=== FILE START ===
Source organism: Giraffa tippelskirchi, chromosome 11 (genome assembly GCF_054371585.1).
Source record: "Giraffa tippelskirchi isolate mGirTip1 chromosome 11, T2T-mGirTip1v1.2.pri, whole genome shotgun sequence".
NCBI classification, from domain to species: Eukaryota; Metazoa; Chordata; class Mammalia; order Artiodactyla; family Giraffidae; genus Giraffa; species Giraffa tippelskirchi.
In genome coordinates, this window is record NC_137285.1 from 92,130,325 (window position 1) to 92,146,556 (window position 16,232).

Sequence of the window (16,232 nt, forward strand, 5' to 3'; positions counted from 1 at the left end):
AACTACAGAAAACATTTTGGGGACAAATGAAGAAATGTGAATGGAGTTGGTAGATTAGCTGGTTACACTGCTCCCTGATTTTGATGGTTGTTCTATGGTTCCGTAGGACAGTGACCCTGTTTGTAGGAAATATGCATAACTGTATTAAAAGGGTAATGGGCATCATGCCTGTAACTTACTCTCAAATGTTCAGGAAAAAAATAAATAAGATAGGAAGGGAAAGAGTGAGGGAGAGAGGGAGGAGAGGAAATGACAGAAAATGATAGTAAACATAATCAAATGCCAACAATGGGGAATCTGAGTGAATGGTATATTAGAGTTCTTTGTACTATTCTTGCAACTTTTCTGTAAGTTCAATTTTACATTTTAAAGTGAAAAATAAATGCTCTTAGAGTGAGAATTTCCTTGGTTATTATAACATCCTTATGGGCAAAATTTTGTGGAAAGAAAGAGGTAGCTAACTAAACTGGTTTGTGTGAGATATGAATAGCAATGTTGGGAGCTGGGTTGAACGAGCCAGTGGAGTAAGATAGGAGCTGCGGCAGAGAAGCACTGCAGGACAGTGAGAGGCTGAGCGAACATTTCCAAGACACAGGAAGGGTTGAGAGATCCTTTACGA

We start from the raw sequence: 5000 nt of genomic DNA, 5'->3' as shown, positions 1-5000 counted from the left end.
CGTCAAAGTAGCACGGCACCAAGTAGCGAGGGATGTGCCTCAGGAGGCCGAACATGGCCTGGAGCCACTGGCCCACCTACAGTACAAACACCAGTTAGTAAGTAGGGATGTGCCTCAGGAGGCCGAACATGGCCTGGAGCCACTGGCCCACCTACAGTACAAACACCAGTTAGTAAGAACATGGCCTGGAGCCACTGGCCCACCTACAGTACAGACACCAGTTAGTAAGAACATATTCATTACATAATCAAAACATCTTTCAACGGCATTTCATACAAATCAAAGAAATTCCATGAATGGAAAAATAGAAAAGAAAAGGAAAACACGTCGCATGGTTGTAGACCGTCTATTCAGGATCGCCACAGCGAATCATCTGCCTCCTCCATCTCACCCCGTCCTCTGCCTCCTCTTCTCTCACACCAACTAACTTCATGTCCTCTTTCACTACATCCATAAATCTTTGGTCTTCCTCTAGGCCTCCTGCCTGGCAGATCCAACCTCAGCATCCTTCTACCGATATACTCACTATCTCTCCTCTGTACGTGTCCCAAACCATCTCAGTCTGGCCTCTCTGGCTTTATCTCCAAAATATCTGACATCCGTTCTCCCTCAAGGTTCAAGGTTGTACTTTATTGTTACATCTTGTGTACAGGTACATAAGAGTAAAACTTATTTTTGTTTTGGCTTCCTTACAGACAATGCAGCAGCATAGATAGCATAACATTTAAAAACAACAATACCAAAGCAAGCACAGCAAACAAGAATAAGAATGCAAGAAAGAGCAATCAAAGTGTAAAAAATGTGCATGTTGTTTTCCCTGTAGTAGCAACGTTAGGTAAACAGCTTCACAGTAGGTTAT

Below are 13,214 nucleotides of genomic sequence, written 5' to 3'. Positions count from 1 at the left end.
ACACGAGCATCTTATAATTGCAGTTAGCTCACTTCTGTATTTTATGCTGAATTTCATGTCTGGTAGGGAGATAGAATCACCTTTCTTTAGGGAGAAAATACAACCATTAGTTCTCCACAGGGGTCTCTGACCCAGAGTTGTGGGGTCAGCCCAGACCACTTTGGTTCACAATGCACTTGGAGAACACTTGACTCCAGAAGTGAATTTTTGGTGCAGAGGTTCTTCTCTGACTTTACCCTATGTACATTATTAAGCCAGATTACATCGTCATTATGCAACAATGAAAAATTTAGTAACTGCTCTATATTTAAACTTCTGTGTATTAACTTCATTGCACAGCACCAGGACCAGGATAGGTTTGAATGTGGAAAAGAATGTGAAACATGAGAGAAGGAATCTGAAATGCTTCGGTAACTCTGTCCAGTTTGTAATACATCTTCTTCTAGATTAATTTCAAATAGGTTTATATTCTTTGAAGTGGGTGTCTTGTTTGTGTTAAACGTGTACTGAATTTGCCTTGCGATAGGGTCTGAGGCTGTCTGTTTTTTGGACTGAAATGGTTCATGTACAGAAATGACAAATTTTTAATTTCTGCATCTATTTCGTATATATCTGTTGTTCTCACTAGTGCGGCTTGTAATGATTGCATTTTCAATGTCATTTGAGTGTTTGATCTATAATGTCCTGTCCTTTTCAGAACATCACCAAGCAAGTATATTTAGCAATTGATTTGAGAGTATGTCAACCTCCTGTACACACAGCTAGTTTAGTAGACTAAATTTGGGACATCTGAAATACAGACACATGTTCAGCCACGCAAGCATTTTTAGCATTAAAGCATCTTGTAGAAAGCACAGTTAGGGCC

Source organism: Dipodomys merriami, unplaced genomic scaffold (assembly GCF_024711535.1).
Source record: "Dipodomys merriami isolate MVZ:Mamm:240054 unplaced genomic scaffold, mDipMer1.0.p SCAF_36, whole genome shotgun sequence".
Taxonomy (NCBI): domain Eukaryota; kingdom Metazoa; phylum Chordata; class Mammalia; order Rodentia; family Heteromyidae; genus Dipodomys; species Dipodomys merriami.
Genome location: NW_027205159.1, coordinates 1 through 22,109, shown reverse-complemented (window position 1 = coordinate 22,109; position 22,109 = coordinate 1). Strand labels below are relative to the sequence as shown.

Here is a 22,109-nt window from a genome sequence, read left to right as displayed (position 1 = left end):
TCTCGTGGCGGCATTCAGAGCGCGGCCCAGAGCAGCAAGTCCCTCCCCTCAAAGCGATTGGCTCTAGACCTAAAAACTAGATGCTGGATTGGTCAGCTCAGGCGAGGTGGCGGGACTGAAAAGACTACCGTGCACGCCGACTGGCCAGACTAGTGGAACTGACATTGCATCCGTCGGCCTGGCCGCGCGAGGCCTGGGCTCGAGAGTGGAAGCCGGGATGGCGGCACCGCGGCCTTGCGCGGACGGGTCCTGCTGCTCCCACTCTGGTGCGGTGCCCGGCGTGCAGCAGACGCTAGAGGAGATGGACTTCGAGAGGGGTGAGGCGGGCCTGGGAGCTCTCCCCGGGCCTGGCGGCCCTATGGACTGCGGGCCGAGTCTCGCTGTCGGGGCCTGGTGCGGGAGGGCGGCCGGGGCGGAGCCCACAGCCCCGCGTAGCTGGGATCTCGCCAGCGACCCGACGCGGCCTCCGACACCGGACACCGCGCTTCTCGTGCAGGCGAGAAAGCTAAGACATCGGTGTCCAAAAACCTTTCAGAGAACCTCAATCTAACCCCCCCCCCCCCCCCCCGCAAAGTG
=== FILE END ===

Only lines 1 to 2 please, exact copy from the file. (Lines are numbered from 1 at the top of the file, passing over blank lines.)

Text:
Source organism: Giraffa tippelskirchi, chromosome 11 (genome assembly GCF_054371585.1).
Source record: "Giraffa tippelskirchi isolate mGirTip1 chromosome 11, T2T-mGirTip1v1.2.pri, whole genome shotgun sequence".